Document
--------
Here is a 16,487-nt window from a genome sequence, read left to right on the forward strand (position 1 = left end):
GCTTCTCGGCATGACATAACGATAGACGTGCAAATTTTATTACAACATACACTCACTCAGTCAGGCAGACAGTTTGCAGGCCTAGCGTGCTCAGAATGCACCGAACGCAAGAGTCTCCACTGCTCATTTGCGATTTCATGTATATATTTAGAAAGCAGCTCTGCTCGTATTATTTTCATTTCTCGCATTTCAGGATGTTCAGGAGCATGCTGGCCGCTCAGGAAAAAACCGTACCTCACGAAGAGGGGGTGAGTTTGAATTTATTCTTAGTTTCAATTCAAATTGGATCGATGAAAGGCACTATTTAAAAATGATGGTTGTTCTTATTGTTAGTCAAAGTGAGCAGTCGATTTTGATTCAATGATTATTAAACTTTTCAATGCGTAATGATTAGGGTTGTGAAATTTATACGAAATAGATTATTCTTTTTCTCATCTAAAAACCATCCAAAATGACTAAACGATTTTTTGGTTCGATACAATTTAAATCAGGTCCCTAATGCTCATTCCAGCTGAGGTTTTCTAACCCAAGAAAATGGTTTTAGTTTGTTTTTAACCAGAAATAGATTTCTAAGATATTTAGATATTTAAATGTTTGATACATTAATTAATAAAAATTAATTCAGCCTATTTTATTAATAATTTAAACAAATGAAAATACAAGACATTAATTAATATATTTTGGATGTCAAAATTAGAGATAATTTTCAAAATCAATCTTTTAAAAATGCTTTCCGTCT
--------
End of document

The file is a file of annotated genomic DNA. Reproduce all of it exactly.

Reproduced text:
Here is a 16,487-nt window from a genome sequence, read left to right on the forward strand (position 1 = left end):
GCTTCTCGGCATGACATAACGATAGACGTGCAAATTTTATTACAACATACACTCACTCAGTCAGGCAGACAGTTTGCAGGCCTAGCGTGCTCAGAATGCACCGAACGCAAGAGTCTCCACTGCTCATTTGCGATTTCATGTATATATTTAGAAAGCAGCTCTGCTCGTATTATTTTCATTTCTCGCATTTCAGGATGTTCAGGAGCATGCTGGCCGCTCAGGAAAAAACCGTACCTCACGAAGAGGGGGTGAGTTTGAATTTATTCTTAGTTTCAATTCAAATTGGATCGATGAAAGGCACTATTTAAAAATGATGGTTGTTCTTATTGTTAGTCAAAGTGAGCAGTCGATTTTGATTCAATGATTATTAAACTTTTCAATGCGTAATGATTAGGGTTGTGAAATTTATACGAAATAGATTATTCTTTTTCTCATCTAAAAACCATCCAAAATGACTAAACGATTTTTTGGTTCGATACAATTTAAATCAGGTCCCTAATGCTCATTCCAGCTGAGGTTTTCTAACCCAAGAAAATGGTTTTAGTTTGTTTTTAACCAGAAATAGATTTCTAAGATATTTAGATATTTAAATGTTTGATACATTAATTAATAAAAATTAATTCAGCCTATTTTATTAATAATTTAAACAAATGAAAATACAAGACATTAATTAATATATTTTGGATGTCAAAATTAGAGATAATTTTCAAAATCAATCTTTTAAAAATGCTTTCCGTCT